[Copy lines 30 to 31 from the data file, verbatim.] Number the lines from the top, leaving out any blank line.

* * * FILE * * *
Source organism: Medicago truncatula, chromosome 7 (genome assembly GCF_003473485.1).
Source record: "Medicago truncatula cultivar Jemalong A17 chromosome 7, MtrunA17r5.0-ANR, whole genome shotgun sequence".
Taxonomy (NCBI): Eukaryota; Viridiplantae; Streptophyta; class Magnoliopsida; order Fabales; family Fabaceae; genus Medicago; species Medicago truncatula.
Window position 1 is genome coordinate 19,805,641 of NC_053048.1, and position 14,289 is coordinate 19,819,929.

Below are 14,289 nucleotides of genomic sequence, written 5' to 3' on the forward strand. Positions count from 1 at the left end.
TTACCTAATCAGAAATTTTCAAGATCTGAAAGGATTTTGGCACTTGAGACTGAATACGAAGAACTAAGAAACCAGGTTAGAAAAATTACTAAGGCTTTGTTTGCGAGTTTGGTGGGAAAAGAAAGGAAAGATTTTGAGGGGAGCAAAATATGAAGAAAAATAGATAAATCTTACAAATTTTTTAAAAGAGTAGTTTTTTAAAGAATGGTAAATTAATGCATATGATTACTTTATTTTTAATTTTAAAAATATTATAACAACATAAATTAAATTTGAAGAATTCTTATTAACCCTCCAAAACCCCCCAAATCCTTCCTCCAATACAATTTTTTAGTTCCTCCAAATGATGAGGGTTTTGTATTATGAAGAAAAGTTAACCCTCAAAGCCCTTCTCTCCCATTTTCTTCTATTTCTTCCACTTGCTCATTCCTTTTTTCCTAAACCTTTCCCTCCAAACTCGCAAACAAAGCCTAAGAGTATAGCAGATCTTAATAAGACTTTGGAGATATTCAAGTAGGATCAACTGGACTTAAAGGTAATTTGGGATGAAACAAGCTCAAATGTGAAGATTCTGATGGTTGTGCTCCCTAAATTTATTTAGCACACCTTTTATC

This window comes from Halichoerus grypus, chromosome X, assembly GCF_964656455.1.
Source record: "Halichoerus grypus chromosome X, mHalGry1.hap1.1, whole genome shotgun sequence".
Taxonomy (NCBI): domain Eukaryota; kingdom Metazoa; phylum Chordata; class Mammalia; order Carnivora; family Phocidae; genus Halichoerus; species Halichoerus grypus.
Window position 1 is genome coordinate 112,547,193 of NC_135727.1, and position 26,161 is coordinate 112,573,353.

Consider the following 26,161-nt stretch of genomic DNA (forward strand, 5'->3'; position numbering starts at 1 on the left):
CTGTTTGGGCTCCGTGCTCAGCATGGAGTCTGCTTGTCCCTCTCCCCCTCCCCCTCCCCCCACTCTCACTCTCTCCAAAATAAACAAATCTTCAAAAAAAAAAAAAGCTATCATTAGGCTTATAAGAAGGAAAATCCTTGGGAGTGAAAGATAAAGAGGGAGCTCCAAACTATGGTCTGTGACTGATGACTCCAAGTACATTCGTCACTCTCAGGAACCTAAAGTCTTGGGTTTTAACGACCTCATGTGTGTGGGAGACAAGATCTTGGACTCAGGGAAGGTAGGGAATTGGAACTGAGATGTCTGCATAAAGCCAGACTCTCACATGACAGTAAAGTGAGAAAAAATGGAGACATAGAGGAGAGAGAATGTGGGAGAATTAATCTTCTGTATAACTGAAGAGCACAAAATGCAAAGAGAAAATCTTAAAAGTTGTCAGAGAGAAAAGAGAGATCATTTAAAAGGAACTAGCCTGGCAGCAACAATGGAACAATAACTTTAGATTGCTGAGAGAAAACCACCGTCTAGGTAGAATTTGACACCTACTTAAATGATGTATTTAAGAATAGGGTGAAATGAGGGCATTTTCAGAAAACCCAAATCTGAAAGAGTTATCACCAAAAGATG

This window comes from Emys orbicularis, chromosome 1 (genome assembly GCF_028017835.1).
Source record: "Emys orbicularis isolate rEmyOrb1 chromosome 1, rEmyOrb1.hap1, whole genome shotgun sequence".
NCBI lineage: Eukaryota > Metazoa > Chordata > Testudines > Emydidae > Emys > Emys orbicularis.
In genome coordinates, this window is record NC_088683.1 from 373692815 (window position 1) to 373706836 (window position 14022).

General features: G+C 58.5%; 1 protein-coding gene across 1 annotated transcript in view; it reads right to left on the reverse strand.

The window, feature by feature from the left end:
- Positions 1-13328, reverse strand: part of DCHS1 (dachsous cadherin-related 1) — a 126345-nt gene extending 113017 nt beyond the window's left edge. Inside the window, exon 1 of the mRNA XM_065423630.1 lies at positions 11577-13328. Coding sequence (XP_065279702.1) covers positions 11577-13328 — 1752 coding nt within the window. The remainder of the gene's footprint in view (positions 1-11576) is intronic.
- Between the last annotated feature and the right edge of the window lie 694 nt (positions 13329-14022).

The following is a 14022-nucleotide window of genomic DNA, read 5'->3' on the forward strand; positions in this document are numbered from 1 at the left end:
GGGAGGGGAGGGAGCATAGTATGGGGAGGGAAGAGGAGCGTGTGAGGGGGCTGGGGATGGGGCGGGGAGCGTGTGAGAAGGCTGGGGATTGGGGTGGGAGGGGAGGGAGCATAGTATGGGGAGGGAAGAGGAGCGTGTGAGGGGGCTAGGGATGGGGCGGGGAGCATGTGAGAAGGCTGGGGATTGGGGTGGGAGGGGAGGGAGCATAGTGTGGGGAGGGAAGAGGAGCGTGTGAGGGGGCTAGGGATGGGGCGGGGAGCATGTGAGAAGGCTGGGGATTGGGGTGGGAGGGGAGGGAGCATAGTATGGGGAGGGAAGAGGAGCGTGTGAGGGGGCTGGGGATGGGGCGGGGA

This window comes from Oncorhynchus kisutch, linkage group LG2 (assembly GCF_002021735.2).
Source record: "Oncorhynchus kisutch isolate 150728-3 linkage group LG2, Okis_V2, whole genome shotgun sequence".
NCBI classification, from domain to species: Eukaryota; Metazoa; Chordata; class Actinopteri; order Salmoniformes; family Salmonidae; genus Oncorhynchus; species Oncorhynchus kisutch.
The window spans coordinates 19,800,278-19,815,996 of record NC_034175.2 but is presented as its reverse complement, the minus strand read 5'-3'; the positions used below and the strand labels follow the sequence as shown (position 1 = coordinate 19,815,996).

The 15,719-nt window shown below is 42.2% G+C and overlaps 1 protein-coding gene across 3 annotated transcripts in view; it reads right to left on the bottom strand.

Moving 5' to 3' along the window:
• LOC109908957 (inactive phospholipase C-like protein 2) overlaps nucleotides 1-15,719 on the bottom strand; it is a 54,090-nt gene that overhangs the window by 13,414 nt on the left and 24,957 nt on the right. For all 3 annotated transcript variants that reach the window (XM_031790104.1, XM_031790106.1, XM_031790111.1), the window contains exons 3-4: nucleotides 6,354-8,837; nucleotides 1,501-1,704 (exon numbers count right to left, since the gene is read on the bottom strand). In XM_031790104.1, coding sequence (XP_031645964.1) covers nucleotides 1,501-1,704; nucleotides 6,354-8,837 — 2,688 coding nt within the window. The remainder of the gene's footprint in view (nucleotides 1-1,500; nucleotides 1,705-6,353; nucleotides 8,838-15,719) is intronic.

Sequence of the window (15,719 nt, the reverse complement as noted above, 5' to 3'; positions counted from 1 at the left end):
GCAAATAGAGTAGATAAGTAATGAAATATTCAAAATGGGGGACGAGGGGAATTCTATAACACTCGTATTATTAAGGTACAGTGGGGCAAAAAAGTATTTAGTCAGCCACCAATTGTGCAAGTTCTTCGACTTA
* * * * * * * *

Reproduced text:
Sequence of the window (15,719 nt, the reverse complement as noted above, 5' to 3'; positions counted from 1 at the left end):
GCAAATAGAGTAGATAAGTAATGAAATATTCAAAATGGGGGACGAGGGGAATTCTATAACACTCGTATTATTAAGGTACAGTGGGGCAAAAAAGTATTTAGTCAGCCACCAATTGTGCAAGTTCTTCGACTTA